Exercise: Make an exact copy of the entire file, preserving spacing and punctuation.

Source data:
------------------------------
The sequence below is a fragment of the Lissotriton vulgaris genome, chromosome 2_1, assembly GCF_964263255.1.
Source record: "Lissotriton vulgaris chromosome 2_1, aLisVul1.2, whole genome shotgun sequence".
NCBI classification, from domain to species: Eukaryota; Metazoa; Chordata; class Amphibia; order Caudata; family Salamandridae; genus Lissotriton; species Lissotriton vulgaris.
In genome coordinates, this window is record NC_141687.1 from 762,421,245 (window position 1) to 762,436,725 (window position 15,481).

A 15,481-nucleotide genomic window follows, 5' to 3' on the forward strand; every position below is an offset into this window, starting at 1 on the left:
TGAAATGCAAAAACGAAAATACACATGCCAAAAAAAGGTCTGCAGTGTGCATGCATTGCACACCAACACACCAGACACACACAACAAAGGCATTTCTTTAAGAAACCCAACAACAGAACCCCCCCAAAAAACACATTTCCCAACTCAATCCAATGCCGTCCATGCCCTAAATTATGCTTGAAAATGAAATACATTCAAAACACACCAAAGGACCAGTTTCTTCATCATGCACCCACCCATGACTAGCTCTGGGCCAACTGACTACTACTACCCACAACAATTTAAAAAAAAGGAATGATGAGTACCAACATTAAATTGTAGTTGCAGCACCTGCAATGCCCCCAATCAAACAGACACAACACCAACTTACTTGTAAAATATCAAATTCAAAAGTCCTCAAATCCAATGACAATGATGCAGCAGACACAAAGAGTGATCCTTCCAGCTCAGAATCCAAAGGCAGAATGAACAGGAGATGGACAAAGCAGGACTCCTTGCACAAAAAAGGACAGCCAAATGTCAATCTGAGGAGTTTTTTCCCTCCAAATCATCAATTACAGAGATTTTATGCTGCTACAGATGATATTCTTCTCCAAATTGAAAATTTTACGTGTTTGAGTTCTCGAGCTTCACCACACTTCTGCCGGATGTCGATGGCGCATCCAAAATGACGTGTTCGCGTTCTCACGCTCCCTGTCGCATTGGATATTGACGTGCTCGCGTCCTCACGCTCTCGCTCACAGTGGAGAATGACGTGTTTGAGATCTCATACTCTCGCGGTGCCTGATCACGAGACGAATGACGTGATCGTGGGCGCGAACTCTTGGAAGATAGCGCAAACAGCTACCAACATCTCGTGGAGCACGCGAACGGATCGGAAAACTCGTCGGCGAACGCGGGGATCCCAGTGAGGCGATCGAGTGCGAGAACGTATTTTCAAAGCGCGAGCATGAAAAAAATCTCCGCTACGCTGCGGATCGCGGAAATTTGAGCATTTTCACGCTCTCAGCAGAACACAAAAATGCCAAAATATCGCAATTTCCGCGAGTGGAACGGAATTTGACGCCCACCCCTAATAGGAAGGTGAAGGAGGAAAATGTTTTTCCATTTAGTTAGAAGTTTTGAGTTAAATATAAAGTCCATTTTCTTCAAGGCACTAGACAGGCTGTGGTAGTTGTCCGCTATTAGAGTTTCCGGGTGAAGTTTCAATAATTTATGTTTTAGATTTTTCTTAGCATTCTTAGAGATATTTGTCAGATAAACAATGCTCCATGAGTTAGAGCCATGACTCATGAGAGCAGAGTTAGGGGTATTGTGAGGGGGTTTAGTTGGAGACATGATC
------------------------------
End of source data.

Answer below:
The sequence below is a fragment of the Lissotriton vulgaris genome, chromosome 2_1, assembly GCF_964263255.1.
Source record: "Lissotriton vulgaris chromosome 2_1, aLisVul1.2, whole genome shotgun sequence".
NCBI classification, from domain to species: Eukaryota; Metazoa; Chordata; class Amphibia; order Caudata; family Salamandridae; genus Lissotriton; species Lissotriton vulgaris.
In genome coordinates, this window is record NC_141687.1 from 762,421,245 (window position 1) to 762,436,725 (window position 15,481).

A 15,481-nucleotide genomic window follows, 5' to 3' on the forward strand; every position below is an offset into this window, starting at 1 on the left:
TGAAATGCAAAAACGAAAATACACATGCCAAAAAAAGGTCTGCAGTGTGCATGCATTGCACACCAACACACCAGACACACACAACAAAGGCATTTCTTTAAGAAACCCAACAACAGAACCCCCCCAAAAAACACATTTCCCAACTCAATCCAATGCCGTCCATGCCCTAAATTATGCTTGAAAATGAAATACATTCAAAACACACCAAAGGACCAGTTTCTTCATCATGCACCCACCCATGACTAGCTCTGGGCCAACTGACTACTACTACCCACAACAATTTAAAAAAAAGGAATGATGAGTACCAACATTAAATTGTAGTTGCAGCACCTGCAATGCCCCCAATCAAACAGACACAACACCAACTTACTTGTAAAATATCAAATTCAAAAGTCCTCAAATCCAATGACAATGATGCAGCAGACACAAAGAGTGATCCTTCCAGCTCAGAATCCAAAGGCAGAATGAACAGGAGATGGACAAAGCAGGACTCCTTGCACAAAAAAGGACAGCCAAATGTCAATCTGAGGAGTTTTTTCCCTCCAAATCATCAATTACAGAGATTTTATGCTGCTACAGATGATATTCTTCTCCAAATTGAAAATTTTACGTGTTTGAGTTCTCGAGCTTCACCACACTTCTGCCGGATGTCGATGGCGCATCCAAAATGACGTGTTCGCGTTCTCACGCTCCCTGTCGCATTGGATATTGACGTGCTCGCGTCCTCACGCTCTCGCTCACAGTGGAGAATGACGTGTTTGAGATCTCATACTCTCGCGGTGCCTGATCACGAGACGAATGACGTGATCGTGGGCGCGAACTCTTGGAAGATAGCGCAAACAGCTACCAACATCTCGTGGAGCACGCGAACGGATCGGAAAACTCGTCGGCGAACGCGGGGATCCCAGTGAGGCGATCGAGTGCGAGAACGTATTTTCAAAGCGCGAGCATGAAAAAAATCTCCGCTACGCTGCGGATCGCGGAAATTTGAGCATTTTCACGCTCTCAGCAGAACACAAAAATGCCAAAATATCGCAATTTCCGCGAGTGGAACGGAATTTGACGCCCACCCCTAATAGGAAGGTGAAGGAGGAAAATGTTTTTCCATTTAGTTAGAAGTTTTGAGTTAAATATAAAGTCCATTTTCTTCAAGGCACTAGACAGGCTGTGGTAGTTGTCCGCTATTAGAGTTTCCGGGTGAAGTTTCAATAATTTATGTTTTAGATTTTTCTTAGCATTCTTAGAGATATTTGTCAGATAAACAATGCTCCATGAGTTAGAGCCATGACTCATGAGAGCAGAGTTAGGGGTATTGTGAGGGGGTTTAGTTGGAGACATGATC